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The Li River in Guilin, China, winds through an landscape of haunting peaks. (Alamy)
The Li River in Guilin, China, winds through an landscape of haunting peaks. (Alamy)

Natural Wonders

What Chinese sight is more spectacular than the Great Wall? Add to ...

Cruise up the Li River from Guilin – floating past the lush countryside, gazing at layer after layer of misty pinnacles – and you feel as if you’re travelling back through time. “The river winds like a green silk ribbon, while the hills are like jade hairpins,” Han Yu, a Tang dynasty poet, wrote (loosely translated, of course) in the 700s.

Guilin means “forest of sweet osmanthus,” and it is named after the large number of those fragrant trees that line the streets of this city, the political, economic and cultural centre of Guangxi in Southern China. But that’s not why you come. You are here to see a wonder more spectacular than the Great Wall, more extraordinary than Xian’s Terracotta Army or even Beijing’s Forbidden City: a four-hour guided ferryboat cruise from Guilin up the Li River.

You will not see scenery like this anywhere else in the world – a landscape so serene it is hard to believe it is real. As the cruise winds down the river, through forests of bamboo and willow, you pass peasants working in rice paddies, water buffalo standing guard and fishermen in small boats. But the main attraction is the karst topography – limestone peaks rising everywhere in the distance. They are heart-stopping under a cloudless blue sky, but even better when shrouded in fog, a fairyland of peaks.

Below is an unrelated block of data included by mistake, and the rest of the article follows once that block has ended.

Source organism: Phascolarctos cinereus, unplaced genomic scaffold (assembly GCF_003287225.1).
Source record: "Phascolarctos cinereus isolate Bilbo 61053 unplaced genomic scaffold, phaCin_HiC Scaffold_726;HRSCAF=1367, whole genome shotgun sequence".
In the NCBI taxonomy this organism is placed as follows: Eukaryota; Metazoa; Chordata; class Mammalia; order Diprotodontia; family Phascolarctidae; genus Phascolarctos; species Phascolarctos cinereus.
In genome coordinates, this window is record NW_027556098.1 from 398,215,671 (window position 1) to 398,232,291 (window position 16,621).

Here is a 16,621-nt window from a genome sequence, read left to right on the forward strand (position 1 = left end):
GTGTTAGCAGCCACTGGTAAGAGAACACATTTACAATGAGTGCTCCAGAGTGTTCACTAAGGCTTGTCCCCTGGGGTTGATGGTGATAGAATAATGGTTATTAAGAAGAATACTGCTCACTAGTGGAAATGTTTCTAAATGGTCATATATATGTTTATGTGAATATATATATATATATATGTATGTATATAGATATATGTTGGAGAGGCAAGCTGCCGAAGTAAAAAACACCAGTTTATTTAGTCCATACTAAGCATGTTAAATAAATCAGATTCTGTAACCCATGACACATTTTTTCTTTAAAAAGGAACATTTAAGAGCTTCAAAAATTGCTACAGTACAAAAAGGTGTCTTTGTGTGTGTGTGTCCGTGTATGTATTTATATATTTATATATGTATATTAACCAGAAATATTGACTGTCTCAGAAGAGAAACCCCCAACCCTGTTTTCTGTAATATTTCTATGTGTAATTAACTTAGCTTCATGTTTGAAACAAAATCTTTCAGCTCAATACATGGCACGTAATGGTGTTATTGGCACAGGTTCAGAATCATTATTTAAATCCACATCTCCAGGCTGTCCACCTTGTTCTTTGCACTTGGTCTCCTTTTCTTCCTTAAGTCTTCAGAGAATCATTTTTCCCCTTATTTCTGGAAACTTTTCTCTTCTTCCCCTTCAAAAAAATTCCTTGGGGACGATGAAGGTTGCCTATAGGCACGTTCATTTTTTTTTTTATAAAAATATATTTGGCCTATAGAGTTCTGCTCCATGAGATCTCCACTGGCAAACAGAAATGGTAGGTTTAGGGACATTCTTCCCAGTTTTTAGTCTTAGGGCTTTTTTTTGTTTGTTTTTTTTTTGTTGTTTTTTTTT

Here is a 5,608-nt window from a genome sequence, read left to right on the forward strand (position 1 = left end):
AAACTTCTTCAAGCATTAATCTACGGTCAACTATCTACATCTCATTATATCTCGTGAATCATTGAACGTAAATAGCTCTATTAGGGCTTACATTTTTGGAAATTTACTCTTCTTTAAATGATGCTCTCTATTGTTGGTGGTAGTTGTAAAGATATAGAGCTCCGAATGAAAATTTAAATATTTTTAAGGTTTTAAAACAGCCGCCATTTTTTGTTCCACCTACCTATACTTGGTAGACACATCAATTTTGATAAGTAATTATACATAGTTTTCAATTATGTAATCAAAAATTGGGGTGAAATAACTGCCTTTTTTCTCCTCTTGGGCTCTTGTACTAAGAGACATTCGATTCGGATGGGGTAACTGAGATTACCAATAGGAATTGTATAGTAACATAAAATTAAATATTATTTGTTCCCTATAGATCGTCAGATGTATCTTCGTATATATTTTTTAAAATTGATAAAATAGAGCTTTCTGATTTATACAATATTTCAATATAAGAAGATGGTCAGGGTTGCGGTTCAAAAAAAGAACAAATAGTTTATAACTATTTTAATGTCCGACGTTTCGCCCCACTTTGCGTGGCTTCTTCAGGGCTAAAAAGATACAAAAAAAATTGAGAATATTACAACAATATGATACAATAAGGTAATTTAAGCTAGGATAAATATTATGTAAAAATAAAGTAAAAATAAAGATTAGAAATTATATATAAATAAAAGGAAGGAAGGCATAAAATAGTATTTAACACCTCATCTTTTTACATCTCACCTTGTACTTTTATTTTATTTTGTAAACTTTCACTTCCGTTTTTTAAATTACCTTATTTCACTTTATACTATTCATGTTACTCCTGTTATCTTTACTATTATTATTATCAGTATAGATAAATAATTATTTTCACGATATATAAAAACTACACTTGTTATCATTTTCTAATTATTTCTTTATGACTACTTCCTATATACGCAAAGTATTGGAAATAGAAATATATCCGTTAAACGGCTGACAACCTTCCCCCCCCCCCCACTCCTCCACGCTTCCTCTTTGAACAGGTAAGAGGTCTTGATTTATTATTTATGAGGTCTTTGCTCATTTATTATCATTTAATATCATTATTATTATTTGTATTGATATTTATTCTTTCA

I stood mesmerized at the boat’s railing, drinking in scenery right out of a Chinese brush painting.

A group of Chinese tourists stood next to me. “Neehow,” (hello) I said, one of only two words I know in Chinese. They began to talk to me at once, apparently certain I was fluent in their language.

No matter: I didn’t need to know Mandarin to appreciate the surrounding hills and mountains boasting fantastical names such as Moon over the Water, Painting Brush Peak, and Five Tigers Catch a Goat. When we cruised by the Longevity Buddha Pagoda on Pagoda Hill, the guide said it dated to the Ming Dynasty, which began in the 1300s.

Lunch onboard was a lavish Chinese buffet with endless vegetables and meat dishes plus fresh catch from the Li River followed by an array of sweet desserts. After two more hours, we disembarked at Yangshuo, a quaint town of old streets and bustling stalls selling everything from T-shirts to Chinese pyjamas and silk robes. I bought a pair of traditional pyjamas for just $10.

I wish I had purchased more. After repeated washings, they still look new. But more importantly, every time I wear them, I am transported once again to that fairyland of peaks.


What it is: The Li River from Guilin to Yangzhou is China’s most picturesque region, with almost mystical layers of limestone mountains known as karsts everywhere in the distance.

Where it is: Guangxi Province in Southern China.

How to get there: Fly into Beijing or Shanghai. Air China flies direct to Guilin from both those cities.

How to see it: Ker & Downey can arrange a bespoke trip to the major attractions of China, including Guilin. The travel agent will arrange for a driver, and for an English-speaking guide on the passenger ferry. Three-day/two-night tours start at $600 a person a day.

Where to stay: The Shangri-La Guilin overlooks fragrant gardens and unobstructed views of the crystal-clear Li River. Rooms from $146 a night.


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